Quick, thorough, and gentle blending with a vertical ribbon mixer
Turn a horizontalon its end and you’ll have a rough idea of what the vertical looks like. But there’s more to the mixer than its orientation: It provides fast, thorough, yet gentle batch blending for dry or slightly moist solids. This article provides a basic introduction to the vertical and gives some advice on choosing one. Sections cover how the mixer works, how to select a mixer for your application, and some example applications.
Do you need to thoroughly mix dry ingredients? Is mixing speed important to you? Or are you concerned about gently handling particles in your mixture? One mixer that can handle these requirements is the vertical.
The mixer operates at relatively low speed to gently handle materials while providing enough intensity to thoroughly blend them in a relatively short cycle time. You can take advantage of this short cycle time – typically one-third to one-half that of conventional horizontal ribbon mixers -to mix more batches in a smaller vessel, which can reduce your processing costs. Unlike most other mixers, which typically can be filled to 40 to 60 percent of their gross volume, ingredients can fill from 10 to 90 percent of the’s gross volume, improving your process efficiency.
The mixer handles dry mixtures or those with a small percentage of moisture rather than slurries or other mixtures with a high moisture percentage. Applications include foods (such as bakery mixes, breakfast cereals, and spice blends), pharmaceuticals, colorants and pigments, plastics (such as dry blend additives), coatings, metallurgy, and others.
How the mixer works
Theis available in two types: single and double shaft.
Single-shaft type. The single-shaft mixer, shown in Figure 1a, has a rotating shaft fitted with horizontal arms that support helical blades (also called ribbons). The shaft, arms, and blades together are called the mixing tool. The rotating shaft runs through the center of a cylindrical, vertically oriented air- and water-tight vessel. The motor (not shown on the figure) that drives the shaft is typically located on the vessel’s top, which prevents material from contacting the motor’s wear parts.
One (or more) material inlet is located in the vessel top. A discharge, typically a flush-mounted plug valve that can be small (about 8 to 10 inches) or large (up to 16 inches), is located at the vessel bottom. The mixer can also have more than one discharge so that different batches can be discharged to different processing lines. An access door (not shown on the figure) is located on one side of the vessel so workers can inspect, clean, and service the mixing tool and vessel interior. The mixing tool and vessel are typically made of stainless steel; in some applications, the vessel is made of carbon steel and has a painted exterior finish. The welded seams in the vessel’s interior are ground smooth and polished for most applications.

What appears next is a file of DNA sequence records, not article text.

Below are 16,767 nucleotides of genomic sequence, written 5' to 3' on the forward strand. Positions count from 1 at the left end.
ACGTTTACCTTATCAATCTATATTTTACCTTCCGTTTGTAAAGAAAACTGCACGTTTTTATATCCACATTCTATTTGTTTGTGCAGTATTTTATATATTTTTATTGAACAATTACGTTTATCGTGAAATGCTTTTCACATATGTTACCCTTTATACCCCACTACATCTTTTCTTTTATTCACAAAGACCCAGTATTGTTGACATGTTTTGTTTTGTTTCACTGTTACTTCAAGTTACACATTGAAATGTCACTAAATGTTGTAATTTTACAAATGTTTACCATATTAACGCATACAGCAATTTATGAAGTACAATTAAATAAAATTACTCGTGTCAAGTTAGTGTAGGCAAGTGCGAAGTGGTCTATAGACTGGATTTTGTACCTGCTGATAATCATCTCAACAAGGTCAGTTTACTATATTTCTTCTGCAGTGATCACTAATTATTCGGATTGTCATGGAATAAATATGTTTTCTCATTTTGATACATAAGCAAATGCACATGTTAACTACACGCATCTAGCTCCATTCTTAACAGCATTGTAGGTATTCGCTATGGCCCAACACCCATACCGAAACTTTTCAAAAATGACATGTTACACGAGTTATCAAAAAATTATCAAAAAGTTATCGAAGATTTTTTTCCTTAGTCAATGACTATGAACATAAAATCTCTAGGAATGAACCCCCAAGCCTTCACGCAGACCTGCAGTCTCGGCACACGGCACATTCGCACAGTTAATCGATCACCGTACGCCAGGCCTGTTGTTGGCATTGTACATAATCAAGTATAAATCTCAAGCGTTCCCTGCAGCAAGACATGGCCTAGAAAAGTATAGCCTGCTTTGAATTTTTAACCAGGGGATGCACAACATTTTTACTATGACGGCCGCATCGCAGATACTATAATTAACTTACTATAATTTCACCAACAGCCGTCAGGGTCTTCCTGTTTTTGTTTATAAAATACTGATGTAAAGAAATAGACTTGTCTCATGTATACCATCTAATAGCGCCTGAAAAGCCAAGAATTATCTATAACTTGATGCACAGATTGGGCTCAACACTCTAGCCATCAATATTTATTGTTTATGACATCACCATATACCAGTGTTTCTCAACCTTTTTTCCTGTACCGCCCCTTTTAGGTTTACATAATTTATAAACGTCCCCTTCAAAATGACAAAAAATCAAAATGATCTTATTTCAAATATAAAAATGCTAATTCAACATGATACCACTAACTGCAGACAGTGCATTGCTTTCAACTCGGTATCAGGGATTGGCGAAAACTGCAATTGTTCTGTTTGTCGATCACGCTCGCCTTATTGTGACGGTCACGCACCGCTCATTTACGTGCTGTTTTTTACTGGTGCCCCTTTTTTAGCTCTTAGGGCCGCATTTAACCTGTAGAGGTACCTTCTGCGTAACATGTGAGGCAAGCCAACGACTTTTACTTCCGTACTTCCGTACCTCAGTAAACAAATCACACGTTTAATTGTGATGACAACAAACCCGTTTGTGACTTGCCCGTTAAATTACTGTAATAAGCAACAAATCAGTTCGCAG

In operation, dry ingredients are loaded through the mixer inlet (or inlets) until they fill from 10 to 90 percent of the mixer’s gross volume, depending on the application. The shaft rotates at relatively low speed, causing the mixing tool to thoroughly rearrange the ingredients, as shown in Figure 1 b. The rotation creates an upward screw like movement of the ingredients along the vessel periphery and then a downward movement along the shaft through the vessel center. The relatively low speed action enables the mixer to operate smoothly with low vibration.
Thorough mixing is achieved in 5 to 8 minutes or less, regardless of the structure and composition of the ingredients in the mixture or their particle size distribution, moisture content, adhesiveness, bulk density, or particle shape.
The finished mixture passes through the discharge for further processing. When the mixer has a small discharge, the mixture can be discharged slowly while the flow is regulated to prevent segregation. This is suitable for applications where the mixture will immediately be packaged into small containers or delivered to a pharmaceutical filling and dosing unit. When the mixer is fitted with a large discharge, the mixture can be discharged quickly by gravity to a surge hopper, a pneumatic conveyor, or the next process step.
The single-shaft vertical ribbon mixer is suitable for applications requiring extremely gentle mixing or minimal particle degradation. Examples are mixing cereal flakes and other fragile ingredients such as freeze-dried fruits and vegetables, homogenizing abrasion-sensitive pellets such as pharmaceutical granules, and mixing plastic compounds without increasing their temperature. When fitted with a thermal jacket in which water, thermal oil, or steam is circulated, the mixer can also provide gentle drying or cooling, such as cooling spray-dried fertilizers.
The mixer can handle operating temperatures from -130°F to 500°F and can be operated under pressure or vacuum. Standard mixers range from small lab sizes to production sizes up to 1,000 cubic feet; larger mixers can be fabricated to suit your application.
Double-shaft type. The double-shaft mixer, shown in Figure 2a, has a vessel shaped like two single-shaft vertical ribbon mixer vessels that have been joined at one side. The mixer has two rotating shafts but the same type of mixing tools and other features as the single-shaft unit. The double-shaft mixer also has two large access doors so workers can inspect, clean, and service the mixing tools and vessel interior.